fbpx Path 5 Copy 3Grouparrow-filledicon-arrow-lefticon-arrow-righticon-arrow-right-alticon-closeCombined Shapeicon-media-360icon-media-descriptionicon-media-enlargeicon-media-enter-fullscreenicon-media-exit-fullscreenicon-media-forwardicon-media-headphonesicon-media-micicon-media-mic-smallicon-media-mutedicon-media-muted-alticon-media-pauseicon-media-playicon-media-rewindicon-media-settingsicon-media-volumeicon-media-volume-altGroup 3icon-moreicon-nav-backPath 4 Copy 2icon-screen-desktopicon-screen-mobileicon-screen-vrGroupicon-share-bookmarkPathicon-share-facebookicon-share-mailicon-share-printicon-share-twitterFill 1 CopyGroupArtboardArtboard


The Hunt

This short film The Hunt, by Sanjay Rawal, follows two characters from his feature film Gather—Chef Nephi Craig of the White Mountain Apache Nation and master forager Twila Cassadore of the San Carlos Apache Nation—as they work with Indigenous foodways to promote processes of healing and recovery from historical trauma. The following op-ed written by Sanjay and the film’s executive producer A-dae Romero-Briones (Cochiti/Kiowa) emphasizes the power of strengthening traditions and relationships with the land.

A Restorative Revolution

We often refer to ordinary citizens collectively asserting their rights as movements. In the food justice world, there are movements for food security, for farming rights, for inclusion and diversity, and countless other ones, all no doubt important.

Indigenous people speak of foodways and collective action through strengthening traditions and relationship with land and each other not as a movement, but as a responsibility given in the original agreements that granted humans permission to live in this world. The duty to exist in balance with one’s environment, to use resources as well as to regenerate them, and the journey to spiritual oneness through these activities have been realities since time immemorial. It is only in the context of contact and colonization that Indigenous people have needed to frame food systems in binary terms: of losses and gains; of allocating resources to some and not others; of working for individual survival and benefit rather than for the good of all; moving in one direction as opposed to another.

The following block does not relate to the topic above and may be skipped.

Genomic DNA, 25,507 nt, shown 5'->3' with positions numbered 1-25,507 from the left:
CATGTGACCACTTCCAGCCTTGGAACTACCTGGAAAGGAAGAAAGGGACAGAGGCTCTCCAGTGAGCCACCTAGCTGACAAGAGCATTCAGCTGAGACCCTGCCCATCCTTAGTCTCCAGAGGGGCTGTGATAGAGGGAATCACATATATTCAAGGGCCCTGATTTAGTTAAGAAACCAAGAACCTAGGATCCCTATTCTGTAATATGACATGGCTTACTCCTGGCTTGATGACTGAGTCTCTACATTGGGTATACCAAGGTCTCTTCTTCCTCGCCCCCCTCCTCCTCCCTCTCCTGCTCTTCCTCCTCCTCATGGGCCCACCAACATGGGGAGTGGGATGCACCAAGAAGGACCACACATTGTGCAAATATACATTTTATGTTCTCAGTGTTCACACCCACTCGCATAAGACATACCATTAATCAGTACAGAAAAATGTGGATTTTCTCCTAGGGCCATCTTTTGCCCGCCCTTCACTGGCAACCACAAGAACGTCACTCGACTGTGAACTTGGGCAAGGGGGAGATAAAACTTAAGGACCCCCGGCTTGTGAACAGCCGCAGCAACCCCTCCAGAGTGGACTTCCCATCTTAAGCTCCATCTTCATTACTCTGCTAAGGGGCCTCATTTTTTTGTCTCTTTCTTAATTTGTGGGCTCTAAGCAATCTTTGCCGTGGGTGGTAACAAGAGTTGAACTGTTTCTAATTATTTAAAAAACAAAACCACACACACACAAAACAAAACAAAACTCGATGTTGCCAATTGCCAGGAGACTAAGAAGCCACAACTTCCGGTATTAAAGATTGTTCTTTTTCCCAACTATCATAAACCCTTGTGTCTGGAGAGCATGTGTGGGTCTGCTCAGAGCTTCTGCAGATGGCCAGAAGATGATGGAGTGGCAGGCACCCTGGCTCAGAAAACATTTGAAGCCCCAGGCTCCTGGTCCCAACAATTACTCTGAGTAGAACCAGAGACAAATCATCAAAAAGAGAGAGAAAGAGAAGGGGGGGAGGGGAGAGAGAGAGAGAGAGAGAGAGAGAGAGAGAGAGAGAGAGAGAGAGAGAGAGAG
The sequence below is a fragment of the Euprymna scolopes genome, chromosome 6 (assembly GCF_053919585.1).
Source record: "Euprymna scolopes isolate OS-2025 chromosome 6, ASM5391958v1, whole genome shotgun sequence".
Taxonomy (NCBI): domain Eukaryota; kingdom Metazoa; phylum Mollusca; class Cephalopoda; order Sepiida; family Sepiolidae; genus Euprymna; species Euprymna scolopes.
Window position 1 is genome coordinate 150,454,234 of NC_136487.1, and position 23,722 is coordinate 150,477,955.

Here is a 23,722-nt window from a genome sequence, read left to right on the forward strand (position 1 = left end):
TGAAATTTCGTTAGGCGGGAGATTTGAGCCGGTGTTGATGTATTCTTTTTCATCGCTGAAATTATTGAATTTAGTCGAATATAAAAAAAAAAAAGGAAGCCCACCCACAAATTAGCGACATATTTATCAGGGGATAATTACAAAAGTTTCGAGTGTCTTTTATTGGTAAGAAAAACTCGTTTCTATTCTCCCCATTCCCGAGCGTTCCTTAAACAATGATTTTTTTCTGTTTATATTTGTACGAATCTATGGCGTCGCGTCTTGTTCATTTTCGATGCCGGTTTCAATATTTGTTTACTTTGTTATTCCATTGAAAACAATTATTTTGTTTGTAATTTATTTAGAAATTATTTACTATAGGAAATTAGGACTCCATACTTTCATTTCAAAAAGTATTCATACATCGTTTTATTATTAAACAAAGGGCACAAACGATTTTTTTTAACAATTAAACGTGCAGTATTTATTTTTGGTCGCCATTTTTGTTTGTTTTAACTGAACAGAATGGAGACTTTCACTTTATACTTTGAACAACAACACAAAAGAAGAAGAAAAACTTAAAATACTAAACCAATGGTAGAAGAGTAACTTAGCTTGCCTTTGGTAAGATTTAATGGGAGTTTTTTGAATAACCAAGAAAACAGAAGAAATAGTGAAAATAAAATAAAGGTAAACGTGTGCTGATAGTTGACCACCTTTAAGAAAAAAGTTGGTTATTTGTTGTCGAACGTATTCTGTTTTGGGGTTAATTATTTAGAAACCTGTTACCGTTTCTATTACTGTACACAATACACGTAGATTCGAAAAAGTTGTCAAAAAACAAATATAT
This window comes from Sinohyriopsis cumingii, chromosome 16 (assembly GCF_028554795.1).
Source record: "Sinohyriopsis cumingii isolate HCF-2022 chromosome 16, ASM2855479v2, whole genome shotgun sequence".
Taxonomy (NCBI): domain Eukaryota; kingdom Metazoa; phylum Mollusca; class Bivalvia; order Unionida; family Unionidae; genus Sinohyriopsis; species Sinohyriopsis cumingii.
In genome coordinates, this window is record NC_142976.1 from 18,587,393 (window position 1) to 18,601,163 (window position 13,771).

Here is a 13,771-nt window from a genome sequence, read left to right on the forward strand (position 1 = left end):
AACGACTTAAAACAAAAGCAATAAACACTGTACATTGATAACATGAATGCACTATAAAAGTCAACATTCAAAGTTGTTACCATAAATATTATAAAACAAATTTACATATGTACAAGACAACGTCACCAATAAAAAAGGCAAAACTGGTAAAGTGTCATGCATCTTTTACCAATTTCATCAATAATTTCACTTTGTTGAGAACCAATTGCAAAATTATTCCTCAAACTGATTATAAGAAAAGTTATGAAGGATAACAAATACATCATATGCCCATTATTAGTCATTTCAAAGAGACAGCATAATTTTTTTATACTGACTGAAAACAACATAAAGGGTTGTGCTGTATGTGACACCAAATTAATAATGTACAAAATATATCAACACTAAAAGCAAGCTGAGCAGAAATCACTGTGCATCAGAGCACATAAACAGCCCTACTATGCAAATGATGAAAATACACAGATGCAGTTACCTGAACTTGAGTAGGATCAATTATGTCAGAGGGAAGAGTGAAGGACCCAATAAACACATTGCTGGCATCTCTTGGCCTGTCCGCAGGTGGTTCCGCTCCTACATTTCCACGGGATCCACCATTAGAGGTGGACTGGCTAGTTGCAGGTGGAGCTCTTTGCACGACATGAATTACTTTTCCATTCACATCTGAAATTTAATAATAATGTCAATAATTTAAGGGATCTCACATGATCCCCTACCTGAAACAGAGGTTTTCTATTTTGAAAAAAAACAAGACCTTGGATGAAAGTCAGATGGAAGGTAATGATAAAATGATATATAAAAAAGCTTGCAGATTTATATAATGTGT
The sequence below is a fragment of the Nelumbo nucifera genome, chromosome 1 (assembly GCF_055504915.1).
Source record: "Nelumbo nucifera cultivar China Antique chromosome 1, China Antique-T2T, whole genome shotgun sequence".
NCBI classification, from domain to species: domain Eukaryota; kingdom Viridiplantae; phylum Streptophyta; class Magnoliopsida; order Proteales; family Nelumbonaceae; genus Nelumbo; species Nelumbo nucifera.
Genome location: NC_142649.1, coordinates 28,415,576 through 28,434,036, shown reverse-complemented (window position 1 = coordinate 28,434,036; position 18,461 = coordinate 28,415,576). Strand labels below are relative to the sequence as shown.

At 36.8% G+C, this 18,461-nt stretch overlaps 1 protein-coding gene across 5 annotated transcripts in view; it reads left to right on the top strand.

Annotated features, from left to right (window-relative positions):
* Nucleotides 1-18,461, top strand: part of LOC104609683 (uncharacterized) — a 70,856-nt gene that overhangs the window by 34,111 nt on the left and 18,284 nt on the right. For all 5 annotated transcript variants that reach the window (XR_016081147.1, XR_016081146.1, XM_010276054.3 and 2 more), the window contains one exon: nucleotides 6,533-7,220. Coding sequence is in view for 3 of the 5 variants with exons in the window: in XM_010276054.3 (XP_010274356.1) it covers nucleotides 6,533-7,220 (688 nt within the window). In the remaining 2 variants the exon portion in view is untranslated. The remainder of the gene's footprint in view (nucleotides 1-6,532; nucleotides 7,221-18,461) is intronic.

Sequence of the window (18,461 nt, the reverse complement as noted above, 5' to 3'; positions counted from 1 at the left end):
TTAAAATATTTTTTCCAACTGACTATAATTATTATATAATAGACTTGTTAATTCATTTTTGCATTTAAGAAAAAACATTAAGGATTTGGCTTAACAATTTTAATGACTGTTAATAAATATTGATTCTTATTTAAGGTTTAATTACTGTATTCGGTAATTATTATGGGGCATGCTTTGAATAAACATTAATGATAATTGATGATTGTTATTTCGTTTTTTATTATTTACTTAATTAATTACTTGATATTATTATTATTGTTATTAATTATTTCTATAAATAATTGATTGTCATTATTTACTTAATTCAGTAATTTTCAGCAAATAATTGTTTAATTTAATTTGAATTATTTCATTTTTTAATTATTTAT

Indeed, that binary perspective drove colonial empires to extract land-based wealth to a degree never before seen. These empires, in their dominion over nature and the environment, created destructive practices but generated enormous wealth in a system that had little consideration for life, Indigenous or otherwise. Armed with imprimaturs from the religious dogma later codified into treaties and constitutions, these extractive capitalists laid the foundation for the twenty-first-century imperialist economy.

We are in the era of the fourth major agricultural revolution, where calories have profound economic value and where the higher quality calories are reserved for those who can afford them. Yet, Indigenous people see sustenance everywhere. Indeed, our local food systems recognize the extraordinary diversity Turtle Island offers—from fish to game to crops to herbs, which we have harvested with a dizzying array of techniques forged over millennia. But in a system that takes high-value calories and sends them to customers based on economic variables, society has witnessed the decimation of salmon, of buffalo, and heirloom corn, to name just a few. Our society is only now recognizing the value and role of our trees and their roots, the salmon and their runs. We struggle to revive herds of buffalo that balanced the entire continental biosphere. We eke out meager livings as farmers under the shadows of massive dams created to benefit populations hundreds of miles away.

And it is in this context that Indigenous people reassert rights to gather, hunt, fish, and cultivate food as we always have—using time-honored traditions that establish the spiritual, the communal, and the personal value of food. This is food sovereignty: the restoration and rebalance of the interconnected web of relationships that sustain life on Earth.

The feature documentary Gather, on which the short film The Hunt is based, explores the stories of Indigenous people who are connecting with their original foodways and in doing so seek to reverse the devastation of colonization, specifically the destruction of physical, psychological, and spiritual health caused by the Western diet and food economy. However, the characters in our film, as well as gatherers across Indian Country, are constantly being threatened with fines or imprisonment (often by state Fish and Wildlife agencies) as they seek to live in balance, to feed themselves and their communities, and to live outside of a Western binary system of winners and losers.

We remember a world where everyone, including the earth, thrived. But in a system that seeks to destroy our ways, we feel the fundamental urgency to restore our own well-being first. Only when we thrive can we can help our lands and water into a new era of collective environmental and spiritual prosperity.


The Hunt is adapted from the feature documentary film Gather, now available on iTunes and Amazon. To learn more about the film visit gather.film.